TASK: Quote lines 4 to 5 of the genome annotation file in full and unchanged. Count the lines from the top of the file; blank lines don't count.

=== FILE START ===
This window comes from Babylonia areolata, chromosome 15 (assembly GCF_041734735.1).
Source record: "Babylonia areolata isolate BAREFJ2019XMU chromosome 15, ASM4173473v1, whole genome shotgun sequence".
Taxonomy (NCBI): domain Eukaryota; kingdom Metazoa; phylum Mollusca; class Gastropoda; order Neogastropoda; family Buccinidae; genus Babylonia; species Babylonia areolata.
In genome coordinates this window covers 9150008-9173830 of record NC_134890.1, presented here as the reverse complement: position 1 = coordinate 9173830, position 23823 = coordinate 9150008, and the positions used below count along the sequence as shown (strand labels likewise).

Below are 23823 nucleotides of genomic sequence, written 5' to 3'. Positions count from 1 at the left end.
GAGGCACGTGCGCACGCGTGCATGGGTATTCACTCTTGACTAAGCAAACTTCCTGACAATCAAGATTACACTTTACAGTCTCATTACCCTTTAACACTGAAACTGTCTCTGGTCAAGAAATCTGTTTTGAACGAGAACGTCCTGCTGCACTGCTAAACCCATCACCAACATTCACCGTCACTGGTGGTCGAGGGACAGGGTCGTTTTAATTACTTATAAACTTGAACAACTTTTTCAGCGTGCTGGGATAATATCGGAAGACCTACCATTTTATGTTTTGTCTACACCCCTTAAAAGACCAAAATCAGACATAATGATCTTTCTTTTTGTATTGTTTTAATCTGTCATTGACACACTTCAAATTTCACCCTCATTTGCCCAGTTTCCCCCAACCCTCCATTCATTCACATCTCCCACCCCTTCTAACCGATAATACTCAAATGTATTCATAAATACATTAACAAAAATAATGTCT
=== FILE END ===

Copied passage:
In genome coordinates this window covers 9150008-9173830 of record NC_134890.1, presented here as the reverse complement: position 1 = coordinate 9173830, position 23823 = coordinate 9150008, and the positions used below count along the sequence as shown (strand labels likewise).

Below are 23823 nucleotides of genomic sequence, written 5' to 3'. Positions count from 1 at the left end.